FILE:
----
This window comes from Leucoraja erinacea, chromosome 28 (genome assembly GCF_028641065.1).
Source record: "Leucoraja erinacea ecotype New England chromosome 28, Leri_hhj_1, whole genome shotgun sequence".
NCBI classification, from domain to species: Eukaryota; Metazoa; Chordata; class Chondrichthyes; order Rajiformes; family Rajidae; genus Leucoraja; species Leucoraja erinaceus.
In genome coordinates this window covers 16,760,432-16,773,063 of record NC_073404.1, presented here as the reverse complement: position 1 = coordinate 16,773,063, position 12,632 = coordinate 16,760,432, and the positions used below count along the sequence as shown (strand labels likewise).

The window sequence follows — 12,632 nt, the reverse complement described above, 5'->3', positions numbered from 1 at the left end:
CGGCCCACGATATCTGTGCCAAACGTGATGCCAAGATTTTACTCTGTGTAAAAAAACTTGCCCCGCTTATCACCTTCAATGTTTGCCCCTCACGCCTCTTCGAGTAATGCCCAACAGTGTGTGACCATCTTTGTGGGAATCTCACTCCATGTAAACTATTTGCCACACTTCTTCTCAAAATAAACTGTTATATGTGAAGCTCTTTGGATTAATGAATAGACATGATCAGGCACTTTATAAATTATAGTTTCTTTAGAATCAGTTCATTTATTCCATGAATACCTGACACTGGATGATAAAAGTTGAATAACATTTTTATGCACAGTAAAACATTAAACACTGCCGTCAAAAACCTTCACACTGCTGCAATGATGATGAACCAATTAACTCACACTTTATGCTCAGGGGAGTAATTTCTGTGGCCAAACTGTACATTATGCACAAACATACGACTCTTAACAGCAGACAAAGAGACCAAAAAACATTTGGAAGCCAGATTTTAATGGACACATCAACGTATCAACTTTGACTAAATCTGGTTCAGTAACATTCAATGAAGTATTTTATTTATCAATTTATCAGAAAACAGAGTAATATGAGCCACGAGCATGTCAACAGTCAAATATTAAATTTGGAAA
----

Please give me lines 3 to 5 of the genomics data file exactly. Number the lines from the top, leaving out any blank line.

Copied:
NCBI classification, from domain to species: Eukaryota; Metazoa; Chordata; class Chondrichthyes; order Rajiformes; family Rajidae; genus Leucoraja; species Leucoraja erinaceus.
In genome coordinates this window covers 16,760,432-16,773,063 of record NC_073404.1, presented here as the reverse complement: position 1 = coordinate 16,773,063, position 12,632 = coordinate 16,760,432, and the positions used below count along the sequence as shown (strand labels likewise).

The window sequence follows — 12,632 nt, the reverse complement described above, 5'->3', positions numbered from 1 at the left end: